Artists have to pay taxes too…well, they don’t have to…but this one does…
- my Little Artshram summer-work schedule
- my home-place
- my work-place
- my precious time spent in meetings, meetings, meetings…..
- my non-profit, no-profit bankrupt career
- my true need to make art
- my true need to wander in the woods
- my way of annual and/or perennial gardening
- my energy and intentions of being a mentor and teacher
- my cranky shoulders, numb buttocks and achey back from computer company
Art-Farmers are everywhere…..perhaps, very soon even on the White House lawn.
Here’s is a fine example of an Art-Farmer…
It may be that when we
no longer know what to do
we have come to our
and, that when we no longer know
which way to go–we have
come to our real journey.
The mind that is not baffled
is not employed.
The impeded stream is the
one that sings.
I myself, am a self-appointed O’k Art-Farmer variety, and this is my answer to the question “what do I do?”
For the past five years in the winter months, I’ve spent a lot of time drawing and writing, and doing a little painting and making big papier maiche puppets and masks. Along with a few more tasks in planning the Art-Farm workshops, during my spring, summer and fall garden hours, I spend a lot of time making friends with the soil in our Community Gardens and hauling water from the creek to water the plants in the Art-Farm teaching and market gardens. In between all of this, I hang out with amazing kids, I’ve become a full-time bike-rider, been studying permaculture, and, of course, I bake pies.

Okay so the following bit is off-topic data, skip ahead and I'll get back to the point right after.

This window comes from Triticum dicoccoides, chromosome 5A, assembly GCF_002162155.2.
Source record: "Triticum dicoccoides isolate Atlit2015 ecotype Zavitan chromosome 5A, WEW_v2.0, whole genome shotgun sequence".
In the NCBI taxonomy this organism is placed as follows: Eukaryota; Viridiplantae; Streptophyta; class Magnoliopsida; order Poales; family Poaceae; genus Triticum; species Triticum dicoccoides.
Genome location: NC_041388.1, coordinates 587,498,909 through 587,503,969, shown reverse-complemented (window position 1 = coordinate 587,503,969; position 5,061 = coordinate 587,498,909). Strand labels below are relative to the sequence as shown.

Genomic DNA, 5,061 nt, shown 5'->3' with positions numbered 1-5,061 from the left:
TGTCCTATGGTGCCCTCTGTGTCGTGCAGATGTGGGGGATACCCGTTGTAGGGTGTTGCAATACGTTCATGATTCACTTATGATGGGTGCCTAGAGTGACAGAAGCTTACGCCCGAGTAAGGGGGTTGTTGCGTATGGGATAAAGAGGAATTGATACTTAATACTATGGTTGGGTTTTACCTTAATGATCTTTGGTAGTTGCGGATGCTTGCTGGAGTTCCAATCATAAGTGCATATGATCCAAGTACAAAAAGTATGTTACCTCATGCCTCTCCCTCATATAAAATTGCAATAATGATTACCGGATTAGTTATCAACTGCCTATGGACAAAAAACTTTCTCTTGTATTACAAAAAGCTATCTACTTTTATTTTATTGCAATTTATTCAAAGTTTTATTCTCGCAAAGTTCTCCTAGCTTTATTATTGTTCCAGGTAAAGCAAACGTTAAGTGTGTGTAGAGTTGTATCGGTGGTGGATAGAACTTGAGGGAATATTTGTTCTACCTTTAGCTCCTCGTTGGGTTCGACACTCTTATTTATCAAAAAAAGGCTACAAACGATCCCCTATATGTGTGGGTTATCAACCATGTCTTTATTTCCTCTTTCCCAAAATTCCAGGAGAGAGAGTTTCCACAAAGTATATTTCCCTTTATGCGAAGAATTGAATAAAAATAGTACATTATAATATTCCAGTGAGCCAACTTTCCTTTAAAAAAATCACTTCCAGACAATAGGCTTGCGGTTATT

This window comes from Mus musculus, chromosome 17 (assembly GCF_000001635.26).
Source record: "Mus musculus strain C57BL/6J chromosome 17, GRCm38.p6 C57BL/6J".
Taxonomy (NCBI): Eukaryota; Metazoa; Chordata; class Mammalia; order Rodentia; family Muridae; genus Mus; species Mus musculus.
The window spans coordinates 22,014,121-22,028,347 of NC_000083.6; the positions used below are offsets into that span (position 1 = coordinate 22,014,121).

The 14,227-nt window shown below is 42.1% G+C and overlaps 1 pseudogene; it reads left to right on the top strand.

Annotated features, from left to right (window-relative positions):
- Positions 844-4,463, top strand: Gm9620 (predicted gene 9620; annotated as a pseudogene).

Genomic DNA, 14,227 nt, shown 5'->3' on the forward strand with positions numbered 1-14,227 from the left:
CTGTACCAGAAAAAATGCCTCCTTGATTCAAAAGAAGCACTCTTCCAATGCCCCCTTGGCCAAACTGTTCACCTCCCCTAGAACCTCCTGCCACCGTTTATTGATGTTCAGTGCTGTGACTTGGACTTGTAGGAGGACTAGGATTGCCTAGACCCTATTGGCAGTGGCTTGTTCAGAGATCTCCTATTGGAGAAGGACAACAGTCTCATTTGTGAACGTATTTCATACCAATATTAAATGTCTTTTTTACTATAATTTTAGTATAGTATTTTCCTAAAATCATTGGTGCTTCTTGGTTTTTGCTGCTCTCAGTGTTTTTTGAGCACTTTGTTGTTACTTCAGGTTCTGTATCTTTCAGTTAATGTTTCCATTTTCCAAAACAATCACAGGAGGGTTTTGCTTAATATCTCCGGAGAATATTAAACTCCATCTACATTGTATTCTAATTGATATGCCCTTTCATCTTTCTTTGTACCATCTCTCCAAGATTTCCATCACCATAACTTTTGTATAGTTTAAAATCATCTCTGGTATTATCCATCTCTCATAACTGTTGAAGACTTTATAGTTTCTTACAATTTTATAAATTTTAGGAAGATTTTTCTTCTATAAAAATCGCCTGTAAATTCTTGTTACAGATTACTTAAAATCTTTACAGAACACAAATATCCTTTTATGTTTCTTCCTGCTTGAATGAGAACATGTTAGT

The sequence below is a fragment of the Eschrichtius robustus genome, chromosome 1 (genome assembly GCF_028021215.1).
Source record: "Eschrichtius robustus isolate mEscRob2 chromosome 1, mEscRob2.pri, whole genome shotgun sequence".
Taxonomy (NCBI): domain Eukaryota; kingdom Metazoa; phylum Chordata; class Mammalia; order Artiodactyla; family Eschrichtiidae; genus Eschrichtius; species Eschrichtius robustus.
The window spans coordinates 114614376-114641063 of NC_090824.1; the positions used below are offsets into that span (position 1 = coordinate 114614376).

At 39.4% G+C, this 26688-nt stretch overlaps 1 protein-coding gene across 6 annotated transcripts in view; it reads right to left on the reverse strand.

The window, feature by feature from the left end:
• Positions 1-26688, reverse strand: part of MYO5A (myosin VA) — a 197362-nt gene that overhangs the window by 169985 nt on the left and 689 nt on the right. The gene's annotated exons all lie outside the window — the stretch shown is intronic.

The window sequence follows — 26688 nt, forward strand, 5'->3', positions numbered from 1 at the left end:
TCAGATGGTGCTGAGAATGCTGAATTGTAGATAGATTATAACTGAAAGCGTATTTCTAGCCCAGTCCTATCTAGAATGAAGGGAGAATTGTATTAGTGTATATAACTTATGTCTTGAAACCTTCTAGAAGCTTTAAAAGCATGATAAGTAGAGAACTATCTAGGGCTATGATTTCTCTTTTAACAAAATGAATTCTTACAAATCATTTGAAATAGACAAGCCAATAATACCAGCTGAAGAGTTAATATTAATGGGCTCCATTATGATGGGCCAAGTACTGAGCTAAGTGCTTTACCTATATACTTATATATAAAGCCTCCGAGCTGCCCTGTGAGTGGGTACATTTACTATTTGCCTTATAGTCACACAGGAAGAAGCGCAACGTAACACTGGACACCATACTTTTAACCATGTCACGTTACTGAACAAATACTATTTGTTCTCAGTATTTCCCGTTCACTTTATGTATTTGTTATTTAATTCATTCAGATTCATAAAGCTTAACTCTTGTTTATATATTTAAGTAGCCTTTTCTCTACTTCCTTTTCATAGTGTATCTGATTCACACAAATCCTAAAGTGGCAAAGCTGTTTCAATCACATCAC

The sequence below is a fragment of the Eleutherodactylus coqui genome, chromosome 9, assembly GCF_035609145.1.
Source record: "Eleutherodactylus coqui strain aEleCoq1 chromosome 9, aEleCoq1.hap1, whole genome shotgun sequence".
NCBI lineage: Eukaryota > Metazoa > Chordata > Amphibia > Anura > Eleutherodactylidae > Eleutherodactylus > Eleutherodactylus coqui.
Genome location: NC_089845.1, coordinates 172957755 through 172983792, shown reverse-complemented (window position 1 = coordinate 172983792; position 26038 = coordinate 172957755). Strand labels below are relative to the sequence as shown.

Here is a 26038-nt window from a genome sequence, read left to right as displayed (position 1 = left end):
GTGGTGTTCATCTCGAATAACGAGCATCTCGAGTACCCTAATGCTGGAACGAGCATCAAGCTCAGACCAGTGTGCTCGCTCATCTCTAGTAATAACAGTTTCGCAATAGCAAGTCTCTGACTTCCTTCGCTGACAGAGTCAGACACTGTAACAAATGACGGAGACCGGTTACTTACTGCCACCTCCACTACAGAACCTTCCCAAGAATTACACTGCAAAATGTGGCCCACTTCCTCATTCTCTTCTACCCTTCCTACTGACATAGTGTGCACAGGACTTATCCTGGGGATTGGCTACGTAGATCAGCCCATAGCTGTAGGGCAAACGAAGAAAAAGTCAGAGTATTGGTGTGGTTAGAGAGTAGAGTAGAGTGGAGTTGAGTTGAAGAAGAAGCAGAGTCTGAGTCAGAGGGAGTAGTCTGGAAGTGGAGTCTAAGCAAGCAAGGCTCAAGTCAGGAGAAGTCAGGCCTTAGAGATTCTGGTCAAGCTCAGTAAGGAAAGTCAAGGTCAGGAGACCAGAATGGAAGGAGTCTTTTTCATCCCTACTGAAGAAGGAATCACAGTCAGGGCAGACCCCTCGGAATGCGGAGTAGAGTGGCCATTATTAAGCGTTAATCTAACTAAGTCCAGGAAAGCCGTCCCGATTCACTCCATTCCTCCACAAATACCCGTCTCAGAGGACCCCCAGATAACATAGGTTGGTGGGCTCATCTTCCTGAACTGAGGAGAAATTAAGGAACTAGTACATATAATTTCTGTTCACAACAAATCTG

This week is a BIG week for me with the culmination of many hours of meetings, and many months and even years of planning all of the above and including a whole lot more.
On Tuesday, what began as my creation and is now shared by many, our Art-Farm brainchild, Little Artshram, presents a final request to acquire and hold a lease with the City of Traverse City and Rec Authority on a 54-acre piece of land that includes the old State Hospital Farm and our beloved Community Gardens and Art-Farm Workshop space. Little Artshram has worked with and towards carrying on the vision of Rolling Centuries Farms for this property to become a working educational farm. Our partner organizations are SEEDS and the North West Michigan Botanic Garden Society, as well as Spireworks. We have worked to craft a governance agreement under the guidance of Northsky Nonprofit Network.
I’ve been able to share and survive hundreds of hours of planning and organizational meetings for the barns property, with the help and understanding of the Little a board and advisory circle, and also, by drawing and cartooning business and program plans and ideas.